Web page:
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ACEA, Hydrogen Europe and IRU call on EU to ramp up investments in hydrogen refueling infrastructure

The European Automobile Manufacturers’ Association (ACEA), Hydrogen Europe and the International Road Transport Union (IRU) are jointly calling on European policy makers to ramp up investments in EU-wide hydrogen refueling infrastructure for fuel cell electric vehicles.

Fuel cell vehicles can contribute positively to the overall decarboniZation agenda of the EU. With zero tailpipe emissions, they help reduce CO2 from road transport while improving air quality for European citizens. Advantages of hydrogen technology include short refueling time and a long driving range, as well as a vehicle weight and load-carrying capacity that are comparable to conventional vehicles.

Unfortunately, hydrogen refueling infrastructure is severely lacking in Europe today, putting at risk the development of this innovative zero-emission solution, the organizations said. In addition, incentive schemes for renewable and low-carbon hydrogen mobility are much needed to make it affordable.

On the side-lines of the Hydrogen for Climate Action conference—organized by the European Commission (DG GROW) and Hydrogen Europe—ACEA, Hydrogen Europe and IRU came together to sign a statement urging the next European Commission and newly-elected MEPs to provide the right framework to support the roll-out of hydrogen infrastructure across the entire EU.

This includes revising the EU’s Alternative Fuels Infrastructure Directive to include mandatory targets for hydrogen, developing new financial instruments for infrastructure investments, as well as tapping into existing EU funding mechanisms (e.g. the Connecting Europe Facility).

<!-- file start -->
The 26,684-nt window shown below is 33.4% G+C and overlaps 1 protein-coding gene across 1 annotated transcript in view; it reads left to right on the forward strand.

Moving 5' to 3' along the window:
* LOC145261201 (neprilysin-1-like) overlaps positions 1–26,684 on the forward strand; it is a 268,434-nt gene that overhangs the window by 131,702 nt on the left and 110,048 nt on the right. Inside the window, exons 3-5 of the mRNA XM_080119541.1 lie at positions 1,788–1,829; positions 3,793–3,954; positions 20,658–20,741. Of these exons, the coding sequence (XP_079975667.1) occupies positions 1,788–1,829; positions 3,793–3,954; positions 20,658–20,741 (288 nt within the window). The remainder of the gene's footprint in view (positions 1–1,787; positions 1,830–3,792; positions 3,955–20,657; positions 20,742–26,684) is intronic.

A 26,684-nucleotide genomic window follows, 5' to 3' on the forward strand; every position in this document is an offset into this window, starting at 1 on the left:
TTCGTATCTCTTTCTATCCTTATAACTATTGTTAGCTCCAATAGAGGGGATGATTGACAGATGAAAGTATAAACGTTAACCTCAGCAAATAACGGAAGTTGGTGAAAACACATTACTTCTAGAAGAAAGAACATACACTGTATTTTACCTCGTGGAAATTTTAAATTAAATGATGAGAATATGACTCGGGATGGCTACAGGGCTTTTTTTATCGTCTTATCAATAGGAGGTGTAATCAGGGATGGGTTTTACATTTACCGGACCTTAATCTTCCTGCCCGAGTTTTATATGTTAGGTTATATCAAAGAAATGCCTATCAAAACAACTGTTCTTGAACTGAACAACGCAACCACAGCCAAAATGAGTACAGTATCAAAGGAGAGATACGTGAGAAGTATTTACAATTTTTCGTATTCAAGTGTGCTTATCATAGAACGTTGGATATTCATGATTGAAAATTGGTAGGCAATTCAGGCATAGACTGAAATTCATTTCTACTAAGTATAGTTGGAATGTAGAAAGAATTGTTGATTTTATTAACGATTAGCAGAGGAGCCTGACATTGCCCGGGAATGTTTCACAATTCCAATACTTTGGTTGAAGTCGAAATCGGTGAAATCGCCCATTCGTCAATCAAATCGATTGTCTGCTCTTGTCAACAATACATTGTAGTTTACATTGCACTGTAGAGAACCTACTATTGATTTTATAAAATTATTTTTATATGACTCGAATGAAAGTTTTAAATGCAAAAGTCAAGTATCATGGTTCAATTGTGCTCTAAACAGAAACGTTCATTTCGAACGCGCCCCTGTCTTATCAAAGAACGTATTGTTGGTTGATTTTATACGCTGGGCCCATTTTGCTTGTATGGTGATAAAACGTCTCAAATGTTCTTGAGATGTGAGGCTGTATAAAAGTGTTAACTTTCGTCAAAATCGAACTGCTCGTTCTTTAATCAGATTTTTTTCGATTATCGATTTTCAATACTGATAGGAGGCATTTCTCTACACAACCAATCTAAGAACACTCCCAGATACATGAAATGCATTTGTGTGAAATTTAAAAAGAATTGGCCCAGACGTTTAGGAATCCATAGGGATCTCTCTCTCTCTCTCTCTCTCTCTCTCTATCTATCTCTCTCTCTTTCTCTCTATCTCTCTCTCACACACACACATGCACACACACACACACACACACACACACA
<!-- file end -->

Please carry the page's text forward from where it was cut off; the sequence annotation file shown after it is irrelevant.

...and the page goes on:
A strategic plan for the pan-European deployment of infrastructure for fuel cell vehicles needs to be put in place, which also has to take into account the specific requirements of trucks, such as large storage capacities and strategic locations (e.g. logistic centers).

Along with other alternatively-powered vehicles, fuel cell vehicles hold a strong potential to help make the transition to zero-emission mobility. But their ability to reach this potential depends on a network of hydrogen refueling stations being built up right across Europe. Today, there are just 125 hydrogen stations in the EU, so there is much work to be done in the coming years.

—ACEA’s Director General, Eric-Mark Huitema

The European Automobile Manufacturers’ Association (ACEA) represents the 15 major Europe-based car, van, truck and bus manufacturers: BMW Group, CNH Industrial, DAF Trucks, Daimler, Fiat Chrysler Automobiles, Ford of Europe, Honda Motor Europe, Hyundai Motor Europe, Jaguar Land Rover, PSA Group, Renault Group, Toyota Motor Europe, Volkswagen Group, Volvo Cars, and Volvo Group.

Hydrogen Europe is the European association representing the interests of the hydrogen and fuel cell industry and its stakeholders.

IRU is the world road transport organization. Founded in 1948, IRU has members and activities in more than 100 countries. IRU has been managing the only global customs transit system for moving goods across international borders (TIR) since 1949.

Comments

HarveyD

Clean H2 production and distribution should be accelerated in EU, USA and Asia together with the accelerated installation of more REs to replace current polluting CPPs and NGPPs?

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